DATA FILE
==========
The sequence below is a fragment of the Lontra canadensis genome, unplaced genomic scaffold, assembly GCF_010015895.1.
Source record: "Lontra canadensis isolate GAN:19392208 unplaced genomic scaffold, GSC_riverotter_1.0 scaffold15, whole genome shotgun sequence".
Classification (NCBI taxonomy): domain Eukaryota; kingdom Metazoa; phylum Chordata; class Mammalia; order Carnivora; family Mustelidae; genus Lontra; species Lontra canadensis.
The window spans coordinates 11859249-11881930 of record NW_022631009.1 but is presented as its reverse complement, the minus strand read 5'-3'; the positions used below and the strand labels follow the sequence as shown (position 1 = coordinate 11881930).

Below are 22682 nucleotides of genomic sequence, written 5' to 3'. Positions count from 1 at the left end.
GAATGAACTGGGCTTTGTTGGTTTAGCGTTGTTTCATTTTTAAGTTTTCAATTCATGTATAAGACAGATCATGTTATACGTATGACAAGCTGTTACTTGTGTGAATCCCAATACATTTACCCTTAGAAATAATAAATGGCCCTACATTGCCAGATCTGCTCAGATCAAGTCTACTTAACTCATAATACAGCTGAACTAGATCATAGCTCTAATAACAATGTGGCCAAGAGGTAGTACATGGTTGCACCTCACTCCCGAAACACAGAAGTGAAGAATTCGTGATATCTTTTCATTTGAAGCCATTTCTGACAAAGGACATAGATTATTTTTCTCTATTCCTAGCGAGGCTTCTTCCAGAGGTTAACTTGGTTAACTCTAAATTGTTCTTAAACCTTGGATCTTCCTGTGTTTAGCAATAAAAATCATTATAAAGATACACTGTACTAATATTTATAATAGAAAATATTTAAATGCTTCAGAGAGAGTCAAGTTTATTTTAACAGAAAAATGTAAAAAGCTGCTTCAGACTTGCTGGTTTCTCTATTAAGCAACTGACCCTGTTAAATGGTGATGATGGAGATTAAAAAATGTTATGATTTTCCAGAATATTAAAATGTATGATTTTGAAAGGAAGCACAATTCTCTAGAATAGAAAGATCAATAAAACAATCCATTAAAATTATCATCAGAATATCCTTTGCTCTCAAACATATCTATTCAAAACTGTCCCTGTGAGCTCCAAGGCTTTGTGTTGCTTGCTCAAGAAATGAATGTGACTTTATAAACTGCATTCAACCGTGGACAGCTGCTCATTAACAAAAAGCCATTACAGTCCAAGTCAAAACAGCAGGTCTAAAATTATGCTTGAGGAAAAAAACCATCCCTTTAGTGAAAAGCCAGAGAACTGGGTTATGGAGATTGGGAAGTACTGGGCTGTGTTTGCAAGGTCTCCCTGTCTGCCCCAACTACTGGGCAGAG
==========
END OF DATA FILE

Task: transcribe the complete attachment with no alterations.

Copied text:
The sequence below is a fragment of the Lontra canadensis genome, unplaced genomic scaffold, assembly GCF_010015895.1.
Source record: "Lontra canadensis isolate GAN:19392208 unplaced genomic scaffold, GSC_riverotter_1.0 scaffold15, whole genome shotgun sequence".
Classification (NCBI taxonomy): domain Eukaryota; kingdom Metazoa; phylum Chordata; class Mammalia; order Carnivora; family Mustelidae; genus Lontra; species Lontra canadensis.
The window spans coordinates 11859249-11881930 of record NW_022631009.1 but is presented as its reverse complement, the minus strand read 5'-3'; the positions used below and the strand labels follow the sequence as shown (position 1 = coordinate 11881930).

Below are 22682 nucleotides of genomic sequence, written 5' to 3'. Positions count from 1 at the left end.
GAATGAACTGGGCTTTGTTGGTTTAGCGTTGTTTCATTTTTAAGTTTTCAATTCATGTATAAGACAGATCATGTTATACGTATGACAAGCTGTTACTTGTGTGAATCCCAATACATTTACCCTTAGAAATAATAAATGGCCCTACATTGCCAGATCTGCTCAGATCAAGTCTACTTAACTCATAATACAGCTGAACTAGATCATAGCTCTAATAACAATGTGGCCAAGAGGTAGTACATGGTTGCACCTCACTCCCGAAACACAGAAGTGAAGAATTCGTGATATCTTTTCATTTGAAGCCATTTCTGACAAAGGACATAGATTATTTTTCTCTATTCCTAGCGAGGCTTCTTCCAGAGGTTAACTTGGTTAACTCTAAATTGTTCTTAAACCTTGGATCTTCCTGTGTTTAGCAATAAAAATCATTATAAAGATACACTGTACTAATATTTATAATAGAAAATATTTAAATGCTTCAGAGAGAGTCAAGTTTATTTTAACAGAAAAATGTAAAAAGCTGCTTCAGACTTGCTGGTTTCTCTATTAAGCAACTGACCCTGTTAAATGGTGATGATGGAGATTAAAAAATGTTATGATTTTCCAGAATATTAAAATGTATGATTTTGAAAGGAAGCACAATTCTCTAGAATAGAAAGATCAATAAAACAATCCATTAAAATTATCATCAGAATATCCTTTGCTCTCAAACATATCTATTCAAAACTGTCCCTGTGAGCTCCAAGGCTTTGTGTTGCTTGCTCAAGAAATGAATGTGACTTTATAAACTGCATTCAACCGTGGACAGCTGCTCATTAACAAAAAGCCATTACAGTCCAAGTCAAAACAGCAGGTCTAAAATTATGCTTGAGGAAAAAAACCATCCCTTTAGTGAAAAGCCAGAGAACTGGGTTATGGAGATTGGGAAGTACTGGGCTGTGTTTGCAAGGTCTCCCTGTCTGCCCCAACTACTGGGCAGAG